2017 Christmas Countdown: The Search for Chibunkey!

When I was a kid, my grandmother got several catalogs and magazines that truly had big influences on me and my tastes and hobbies. One was the Walter Drake catalog, which, in my opinion, is a shadow of its former self, or perhaps as a kid everything in it held so much wonder for me. Now it just seems like stuff you’d find at WalMart.

But oh, what it held for a ten-year-old back then! See, it was a paper catalog in those days, and in the middle folds of the book were the 88-Cent Pages!!

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The above image is from an 80s Walter Drake catalog on ebay. On the glorious 88-Cent Pages, you chose six items from those pages and they were each 88 cents! There were all sorts of little things from miniatures and  craft items to knickknacks small toys. But I will get to that in another post.

One such item from the 88-Cent Pages was my beloved Chibunkey.

I still remember his description: Cute as a chipmunk, furry as a bunny, mischievious as a monkey–that’s Chibunkey!

Grandmother asked me what I would like for Christmas that year and if I wanted anything from the 88-Cent Pages. I marked Chibunkey and some other items that, again, I will get to later.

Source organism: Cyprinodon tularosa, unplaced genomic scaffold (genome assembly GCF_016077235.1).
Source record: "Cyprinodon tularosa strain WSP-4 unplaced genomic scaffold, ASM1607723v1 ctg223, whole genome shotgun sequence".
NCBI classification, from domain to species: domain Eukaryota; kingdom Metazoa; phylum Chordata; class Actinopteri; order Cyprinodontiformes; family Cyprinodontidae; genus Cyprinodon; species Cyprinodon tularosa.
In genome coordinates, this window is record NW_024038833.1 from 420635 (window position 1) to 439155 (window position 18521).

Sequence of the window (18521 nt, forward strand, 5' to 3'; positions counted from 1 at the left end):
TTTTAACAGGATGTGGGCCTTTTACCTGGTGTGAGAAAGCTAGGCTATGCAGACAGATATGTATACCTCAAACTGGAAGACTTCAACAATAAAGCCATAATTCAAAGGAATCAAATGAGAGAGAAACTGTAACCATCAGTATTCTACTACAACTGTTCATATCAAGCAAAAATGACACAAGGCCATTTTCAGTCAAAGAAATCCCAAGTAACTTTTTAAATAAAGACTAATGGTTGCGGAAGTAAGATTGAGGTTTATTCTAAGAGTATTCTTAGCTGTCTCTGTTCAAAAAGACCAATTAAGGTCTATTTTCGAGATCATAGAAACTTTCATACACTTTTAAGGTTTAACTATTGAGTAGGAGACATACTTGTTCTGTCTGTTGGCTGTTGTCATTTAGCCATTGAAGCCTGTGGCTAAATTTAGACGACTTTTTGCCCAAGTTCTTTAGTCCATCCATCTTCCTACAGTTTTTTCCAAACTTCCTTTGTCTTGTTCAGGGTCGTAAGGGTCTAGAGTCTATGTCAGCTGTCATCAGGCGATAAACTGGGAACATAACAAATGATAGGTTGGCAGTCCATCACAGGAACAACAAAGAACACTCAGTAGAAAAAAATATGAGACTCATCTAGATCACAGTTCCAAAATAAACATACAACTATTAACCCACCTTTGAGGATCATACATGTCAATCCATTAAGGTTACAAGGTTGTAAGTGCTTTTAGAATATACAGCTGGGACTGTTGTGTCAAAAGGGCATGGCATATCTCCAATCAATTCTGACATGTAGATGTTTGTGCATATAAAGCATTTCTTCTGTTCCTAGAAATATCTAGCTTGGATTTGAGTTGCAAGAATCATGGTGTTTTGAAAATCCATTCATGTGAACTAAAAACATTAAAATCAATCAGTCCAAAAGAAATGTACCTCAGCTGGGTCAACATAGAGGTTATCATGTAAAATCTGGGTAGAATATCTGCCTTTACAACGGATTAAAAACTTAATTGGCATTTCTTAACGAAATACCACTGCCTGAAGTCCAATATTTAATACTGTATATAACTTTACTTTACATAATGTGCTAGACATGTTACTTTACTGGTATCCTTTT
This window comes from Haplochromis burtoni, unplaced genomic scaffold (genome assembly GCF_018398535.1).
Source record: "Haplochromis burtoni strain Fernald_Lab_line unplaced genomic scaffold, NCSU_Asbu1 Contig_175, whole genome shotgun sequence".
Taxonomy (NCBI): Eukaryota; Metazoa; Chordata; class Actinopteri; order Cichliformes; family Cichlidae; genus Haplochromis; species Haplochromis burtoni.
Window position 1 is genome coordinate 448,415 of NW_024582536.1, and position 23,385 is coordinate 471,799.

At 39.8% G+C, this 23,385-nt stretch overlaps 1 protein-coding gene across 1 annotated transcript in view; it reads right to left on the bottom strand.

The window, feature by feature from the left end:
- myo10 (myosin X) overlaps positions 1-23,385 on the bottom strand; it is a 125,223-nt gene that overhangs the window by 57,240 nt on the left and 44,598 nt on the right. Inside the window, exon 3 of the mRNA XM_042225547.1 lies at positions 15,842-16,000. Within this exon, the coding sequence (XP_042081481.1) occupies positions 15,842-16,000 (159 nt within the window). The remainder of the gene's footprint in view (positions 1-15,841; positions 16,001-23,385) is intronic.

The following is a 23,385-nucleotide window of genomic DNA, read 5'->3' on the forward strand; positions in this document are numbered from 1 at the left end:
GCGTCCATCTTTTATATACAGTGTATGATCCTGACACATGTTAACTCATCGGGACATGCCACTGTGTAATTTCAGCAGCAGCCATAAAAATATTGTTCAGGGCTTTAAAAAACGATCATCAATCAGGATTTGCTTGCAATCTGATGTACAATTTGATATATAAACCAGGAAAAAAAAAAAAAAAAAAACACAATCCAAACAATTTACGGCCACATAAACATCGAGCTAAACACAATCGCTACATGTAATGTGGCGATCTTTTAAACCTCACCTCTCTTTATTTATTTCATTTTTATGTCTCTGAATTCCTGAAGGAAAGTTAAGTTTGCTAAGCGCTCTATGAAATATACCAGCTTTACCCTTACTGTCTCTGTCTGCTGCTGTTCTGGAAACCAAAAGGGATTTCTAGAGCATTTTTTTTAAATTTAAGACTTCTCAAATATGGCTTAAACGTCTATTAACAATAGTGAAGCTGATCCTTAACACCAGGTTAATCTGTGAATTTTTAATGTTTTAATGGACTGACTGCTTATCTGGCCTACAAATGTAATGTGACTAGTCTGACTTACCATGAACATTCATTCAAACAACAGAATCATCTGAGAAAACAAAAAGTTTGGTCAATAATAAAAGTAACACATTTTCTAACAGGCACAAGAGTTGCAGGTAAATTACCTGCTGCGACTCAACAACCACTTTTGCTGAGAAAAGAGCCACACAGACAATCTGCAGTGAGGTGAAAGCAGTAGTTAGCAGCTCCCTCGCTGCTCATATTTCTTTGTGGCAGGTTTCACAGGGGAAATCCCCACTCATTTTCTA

I flipped over my stocking contents that Christmas. There was Chibunkey, peeping out of the top, just as if he had stepped out of the catalog.

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Afterween: I review Herbie Hancock’s “Rockit”.

I am truly an 80s lover. I was a teen in the 80s, not a child, but I coveted a lot of things kids liked in the 80s(My Pet Monster, for example) as well as the stuff teens were into. So I feel I have a sort of double-whammy 80s love.

I especially reveled in the music. Although I am probably a bigger fan now of hand-played music, all the techno of the 80s radio airwaves was like nothing we’d ever heard before; it was fresh, exciting, and sometimes really bizarre.

Enter the music video. Called “promo films” in the 60s, music videos were nothing new; it’s simply that when I was a teen a mind-blowingly cool channel called MTV gathered all those promo films of current songs together and came rocking into the lives of those of us who had the mystical “cable”, which I at first thought was an actual cable that connected to a movie theater!!!!!

So where am I going with this? I’m setting up that I was a true MTV kid.  My generation was always ready for the next big video that came out, talking with friends at school about new videos that next day, taping videos on my family’s top-loading VCR to be able to not only hear the song over and over until I could get the record or tape, but to analyze the video or be able to pause it on cool shots and cute guys wearing way too much makeup. Videos might be surreal mini-movies or straight-up “live performances” on stage with the artists lip-synching.

Then there was Herbie Hancock’s “Rockit”.



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